I mean, a single hack may span more than one car model, and even across more than one manufacturer, because they buy such components from third-party manufacturers. Most cars that have cameras buy them from MobileEye, which was recently acquired by Intel.  As I blogged before, both my Parrot drone and Tesla car have the same WiFi stack, and both could be potential hacked with the same vulnerability. So hacking many cars at once isn’t totally out of the question.

It’s just that hacking all the different cars in a garage is completely implausible.

God’s Eye

The plot of the last two movies as been about the “God’s Eye”, a device that hacks into every camera and satellite to view everything going on in the world.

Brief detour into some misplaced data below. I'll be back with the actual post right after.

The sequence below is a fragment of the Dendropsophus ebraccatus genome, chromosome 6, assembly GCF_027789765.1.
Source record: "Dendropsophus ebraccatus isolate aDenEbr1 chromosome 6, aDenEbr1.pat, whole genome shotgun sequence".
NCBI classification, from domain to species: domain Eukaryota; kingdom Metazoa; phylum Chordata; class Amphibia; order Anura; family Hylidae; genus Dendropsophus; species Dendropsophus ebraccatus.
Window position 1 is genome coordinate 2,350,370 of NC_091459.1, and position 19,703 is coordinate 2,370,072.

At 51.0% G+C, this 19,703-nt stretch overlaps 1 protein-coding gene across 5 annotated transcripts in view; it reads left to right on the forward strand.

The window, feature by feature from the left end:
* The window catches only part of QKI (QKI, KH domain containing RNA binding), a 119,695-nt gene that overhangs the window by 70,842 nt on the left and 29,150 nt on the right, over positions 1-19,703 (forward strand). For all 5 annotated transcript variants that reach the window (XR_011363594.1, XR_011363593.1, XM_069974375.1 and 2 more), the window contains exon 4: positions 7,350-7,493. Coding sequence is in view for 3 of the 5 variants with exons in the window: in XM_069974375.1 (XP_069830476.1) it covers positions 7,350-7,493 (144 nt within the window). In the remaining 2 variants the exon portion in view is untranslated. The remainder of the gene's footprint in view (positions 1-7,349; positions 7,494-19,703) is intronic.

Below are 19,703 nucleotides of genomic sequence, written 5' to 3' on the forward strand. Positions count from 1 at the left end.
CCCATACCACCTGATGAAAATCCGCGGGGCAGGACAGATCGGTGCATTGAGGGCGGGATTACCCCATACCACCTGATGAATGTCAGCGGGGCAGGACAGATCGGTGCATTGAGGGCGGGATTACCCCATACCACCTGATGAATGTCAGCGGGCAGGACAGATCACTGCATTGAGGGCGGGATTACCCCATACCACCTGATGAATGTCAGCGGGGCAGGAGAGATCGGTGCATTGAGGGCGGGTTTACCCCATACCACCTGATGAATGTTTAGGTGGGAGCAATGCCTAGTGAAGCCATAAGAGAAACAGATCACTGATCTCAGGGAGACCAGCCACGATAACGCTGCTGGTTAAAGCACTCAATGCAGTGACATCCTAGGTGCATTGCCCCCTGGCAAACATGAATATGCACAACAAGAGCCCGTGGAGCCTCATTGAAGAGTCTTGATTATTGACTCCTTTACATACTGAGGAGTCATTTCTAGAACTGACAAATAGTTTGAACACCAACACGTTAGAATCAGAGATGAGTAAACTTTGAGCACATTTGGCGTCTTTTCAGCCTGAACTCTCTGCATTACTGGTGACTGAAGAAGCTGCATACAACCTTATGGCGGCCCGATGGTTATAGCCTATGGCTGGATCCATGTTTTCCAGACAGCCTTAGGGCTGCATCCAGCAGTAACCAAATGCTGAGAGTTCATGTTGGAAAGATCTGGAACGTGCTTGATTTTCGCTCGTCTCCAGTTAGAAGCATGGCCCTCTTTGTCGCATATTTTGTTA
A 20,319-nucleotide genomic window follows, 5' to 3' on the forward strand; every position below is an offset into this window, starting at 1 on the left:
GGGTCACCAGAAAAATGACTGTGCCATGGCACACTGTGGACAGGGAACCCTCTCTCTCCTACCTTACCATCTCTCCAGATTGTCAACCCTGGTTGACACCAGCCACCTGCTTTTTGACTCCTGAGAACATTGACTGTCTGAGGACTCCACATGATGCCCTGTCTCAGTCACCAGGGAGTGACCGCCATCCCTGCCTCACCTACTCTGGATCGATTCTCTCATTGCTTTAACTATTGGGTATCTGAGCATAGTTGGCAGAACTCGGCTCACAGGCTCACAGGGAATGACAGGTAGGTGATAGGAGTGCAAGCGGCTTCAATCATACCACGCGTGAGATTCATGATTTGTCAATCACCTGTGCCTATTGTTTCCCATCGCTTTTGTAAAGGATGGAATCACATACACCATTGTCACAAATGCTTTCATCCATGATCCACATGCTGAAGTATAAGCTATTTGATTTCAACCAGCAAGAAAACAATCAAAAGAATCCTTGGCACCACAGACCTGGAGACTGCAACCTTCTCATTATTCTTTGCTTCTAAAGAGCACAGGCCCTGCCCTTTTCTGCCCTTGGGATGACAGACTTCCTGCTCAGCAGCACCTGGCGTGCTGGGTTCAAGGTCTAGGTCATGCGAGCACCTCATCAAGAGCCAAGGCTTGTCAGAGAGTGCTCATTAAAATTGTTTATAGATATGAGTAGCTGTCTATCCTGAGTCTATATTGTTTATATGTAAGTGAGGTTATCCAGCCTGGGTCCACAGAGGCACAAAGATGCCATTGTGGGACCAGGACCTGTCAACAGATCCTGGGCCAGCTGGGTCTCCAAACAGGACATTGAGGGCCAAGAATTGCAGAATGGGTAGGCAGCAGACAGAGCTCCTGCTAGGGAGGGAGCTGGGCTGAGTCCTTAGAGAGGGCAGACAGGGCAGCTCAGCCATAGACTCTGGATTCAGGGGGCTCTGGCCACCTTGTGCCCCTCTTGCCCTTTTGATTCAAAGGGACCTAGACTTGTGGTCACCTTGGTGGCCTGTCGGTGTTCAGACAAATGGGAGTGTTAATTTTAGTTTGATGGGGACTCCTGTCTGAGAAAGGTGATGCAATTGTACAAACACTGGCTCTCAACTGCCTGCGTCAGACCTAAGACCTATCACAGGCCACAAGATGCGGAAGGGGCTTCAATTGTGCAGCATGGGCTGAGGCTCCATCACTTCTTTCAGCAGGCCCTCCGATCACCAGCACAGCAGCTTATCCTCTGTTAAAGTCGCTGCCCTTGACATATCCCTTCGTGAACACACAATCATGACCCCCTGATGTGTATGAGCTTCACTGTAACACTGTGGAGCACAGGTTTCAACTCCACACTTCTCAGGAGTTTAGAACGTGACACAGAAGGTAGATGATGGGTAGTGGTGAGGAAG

First of all, all hacking is software. The idea of stealing a hardware device in order enable hacking is therefore (almost) always fiction. There’s one corner case where a quantum chip factoring RSA would enable some previously impossible hacking, but it still can’t reach out and hack a camera behind a firewall.

Hacking security cameras around the world is indeed possible, though. The Mirai botnet of last year demonstrated this. It wormed its way form camera to camera, hacking hundreds of thousands of cameras that weren’t protected by firewalls. It used these devices as simply computers, to flood major websites, taking them offline. But it could’ve also used the camera features, to upload pictures and video’s to the hacker controlling these cameras.